Royal Dutch Shell PLC confirmed its conical drilling unit, the Kulluk, broke free while being towed in heavy seas and ran aground on the southeast shoreline of Sitkalidak Island, Alas., on Dec. 31, 2012, while on its way to Seattle. Shell owns the unit, which is managed by Noble Corp.
“The grounding of the Kulluk is a maritime transportation incident and not a drilling incident,” Shell said. The company is posting updates on the response online. The US Coast Guard is leading a unified response team, which includes federal, state, and local government representatives.
Shell said workers are facing “fierce winds and high seas.” The company is reviewing the sequence of events, including the failure of multiple engines on the towing vessel MV Aiviq.
“We intend to use lessons from that review to strengthen our maritime fleet operations, globally,” Shell said. “The incident did not involve our drilling operations, nor does it involve any possibility of crude oil release.”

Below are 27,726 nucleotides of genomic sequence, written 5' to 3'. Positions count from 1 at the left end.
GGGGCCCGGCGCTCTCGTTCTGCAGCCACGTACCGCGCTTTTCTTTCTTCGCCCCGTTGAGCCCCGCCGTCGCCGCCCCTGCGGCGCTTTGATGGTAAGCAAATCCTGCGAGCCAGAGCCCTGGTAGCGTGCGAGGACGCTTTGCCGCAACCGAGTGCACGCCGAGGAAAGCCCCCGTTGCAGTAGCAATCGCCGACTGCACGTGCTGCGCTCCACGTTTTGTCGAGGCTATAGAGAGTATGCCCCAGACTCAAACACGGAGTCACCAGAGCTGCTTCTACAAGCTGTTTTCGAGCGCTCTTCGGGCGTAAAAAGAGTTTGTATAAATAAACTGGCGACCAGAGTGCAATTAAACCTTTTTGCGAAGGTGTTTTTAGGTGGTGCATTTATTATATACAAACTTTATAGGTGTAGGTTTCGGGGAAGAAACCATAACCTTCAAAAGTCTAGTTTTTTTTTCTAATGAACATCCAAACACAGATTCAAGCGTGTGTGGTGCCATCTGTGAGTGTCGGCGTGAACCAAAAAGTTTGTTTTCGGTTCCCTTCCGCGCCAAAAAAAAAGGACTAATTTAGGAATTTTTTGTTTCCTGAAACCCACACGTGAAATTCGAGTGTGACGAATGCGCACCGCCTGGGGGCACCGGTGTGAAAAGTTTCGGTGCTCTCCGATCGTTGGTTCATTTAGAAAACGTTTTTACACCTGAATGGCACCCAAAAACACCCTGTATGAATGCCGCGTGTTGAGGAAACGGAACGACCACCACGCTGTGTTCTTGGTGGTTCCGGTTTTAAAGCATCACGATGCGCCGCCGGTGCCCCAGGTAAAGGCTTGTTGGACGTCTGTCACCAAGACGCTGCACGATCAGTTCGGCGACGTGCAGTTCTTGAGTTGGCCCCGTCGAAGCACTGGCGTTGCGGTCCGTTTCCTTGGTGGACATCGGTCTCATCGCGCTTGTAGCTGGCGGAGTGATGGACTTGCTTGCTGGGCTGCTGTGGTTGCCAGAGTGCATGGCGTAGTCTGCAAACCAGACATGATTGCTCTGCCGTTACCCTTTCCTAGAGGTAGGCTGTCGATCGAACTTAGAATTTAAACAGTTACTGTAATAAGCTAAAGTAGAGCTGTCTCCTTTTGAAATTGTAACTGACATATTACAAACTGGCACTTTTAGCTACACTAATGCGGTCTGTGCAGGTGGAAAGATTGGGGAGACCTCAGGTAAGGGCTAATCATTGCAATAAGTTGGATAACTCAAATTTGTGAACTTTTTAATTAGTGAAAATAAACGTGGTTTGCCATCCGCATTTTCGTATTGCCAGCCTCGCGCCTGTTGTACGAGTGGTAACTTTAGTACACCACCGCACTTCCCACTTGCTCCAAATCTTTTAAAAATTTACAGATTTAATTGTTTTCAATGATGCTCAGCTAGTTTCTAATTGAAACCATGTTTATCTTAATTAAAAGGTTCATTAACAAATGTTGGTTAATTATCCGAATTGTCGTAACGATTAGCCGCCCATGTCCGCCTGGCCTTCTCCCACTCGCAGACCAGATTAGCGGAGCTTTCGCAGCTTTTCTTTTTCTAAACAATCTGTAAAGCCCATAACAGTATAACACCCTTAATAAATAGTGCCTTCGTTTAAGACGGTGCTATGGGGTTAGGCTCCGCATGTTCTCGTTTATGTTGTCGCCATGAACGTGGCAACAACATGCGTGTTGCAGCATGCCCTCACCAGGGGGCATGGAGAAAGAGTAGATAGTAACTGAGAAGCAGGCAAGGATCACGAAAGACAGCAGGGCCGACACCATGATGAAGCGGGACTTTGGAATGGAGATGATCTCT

A USCG aircraft flew over the Kulluk on Jan. 1, and observers reported no signs of leaking fuel. Plans were under way to get salvage crews aboard. The Kulluk has 139,000 gal of diesel on board. Equipment on the Kulluk is estimated to have 12,000 gal of combined lube oil and hydraulic fluid.
At the time of the incident, USCG and another tow ship hired by Shell went to the Kulluk, but tow cables repeatedly slipped in waves of 35-45 ft and 50-knot winds.
Gulf Canada Resources Inc. built the Kulluk conical drilling unit in 1982, and Amoco Production Co. bought Gulf Canada's drilling assets in 1992. Arco Alaska Inc. used the Kulluk to drill the Kuvlum wells about 16 miles offshore in 1992-93. Shell Offshore bought the Kulluk in 2005 and upgraded it for use in its arctic drilling program (OGJ, Oct. 1, 2007, p. 40).